Well, if both misery and home-owning hubris love company, it’s some consolation that we are not alone. Surveys suggest that almost a quarter of all Canadians lucky enough to own at least part of a home are relying on the equity they have built up in their castles to fund their retirement. Along with my wife and me, their number includes retired teachers Danielle Dewick, 68, and her husband, Brian Matthews, 78, of Almonte, Ont., a picturesque town of 5,000 on the banks of the Mississippi River, 45 kilometres south of Ottawa. Like us, they have the better part of their savings tied up in their home.

But, oh, what a home. Set on 16 acres along a country road, it backs onto wetlands that are home to migrating birds, deer, and coyote. The house itself—100 feet wide and 40 feet deep—is made of native yellow sandstone and features extensive landscaping as well as two ponds. “We always wanted to build a home from scratch, and this one has everything we ever wanted,” says Danielle.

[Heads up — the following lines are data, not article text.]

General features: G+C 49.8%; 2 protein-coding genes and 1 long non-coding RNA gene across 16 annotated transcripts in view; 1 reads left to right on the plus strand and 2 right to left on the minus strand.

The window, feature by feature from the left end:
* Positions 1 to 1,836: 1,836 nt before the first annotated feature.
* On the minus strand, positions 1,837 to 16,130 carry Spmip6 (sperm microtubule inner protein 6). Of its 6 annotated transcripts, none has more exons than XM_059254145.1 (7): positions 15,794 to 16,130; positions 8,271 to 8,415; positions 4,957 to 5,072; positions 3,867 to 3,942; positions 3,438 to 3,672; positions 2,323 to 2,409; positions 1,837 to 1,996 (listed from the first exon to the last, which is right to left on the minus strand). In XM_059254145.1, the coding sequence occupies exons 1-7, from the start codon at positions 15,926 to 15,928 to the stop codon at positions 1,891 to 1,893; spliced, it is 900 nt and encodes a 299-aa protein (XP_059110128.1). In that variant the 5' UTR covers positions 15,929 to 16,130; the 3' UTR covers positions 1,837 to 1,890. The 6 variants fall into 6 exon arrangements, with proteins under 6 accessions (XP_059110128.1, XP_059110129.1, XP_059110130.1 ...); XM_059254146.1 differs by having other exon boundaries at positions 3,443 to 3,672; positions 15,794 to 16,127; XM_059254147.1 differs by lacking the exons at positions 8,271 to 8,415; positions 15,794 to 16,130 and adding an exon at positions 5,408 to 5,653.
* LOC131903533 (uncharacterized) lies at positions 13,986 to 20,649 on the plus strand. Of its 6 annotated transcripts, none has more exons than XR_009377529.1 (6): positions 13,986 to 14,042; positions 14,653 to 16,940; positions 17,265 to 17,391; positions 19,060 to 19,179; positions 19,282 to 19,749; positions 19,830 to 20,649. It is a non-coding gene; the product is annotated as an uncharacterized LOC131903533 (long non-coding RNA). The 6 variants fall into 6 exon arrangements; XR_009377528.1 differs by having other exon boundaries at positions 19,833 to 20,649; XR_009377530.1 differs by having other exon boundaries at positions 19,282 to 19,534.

That includes walk-in closets and a pantry, guest bedrooms and bathroom, a large entertainment area and, when you look outside the expansive front windows, water features and a large patio. In total, she estimates they have poured as much as a half a million into the property, leaving them with virtually no savings, which means if declining health ever forces them to sell in order to move into retirement homes, they’re going to have to wring as much as they can out of it in order to afford the price of admission. Although she has a teacher’s pension and her husband an income from the investments he purchased with his buyout when he retired, she acknowledges that it isn’t going to be enough without the equity in the house for a suitable retirement home.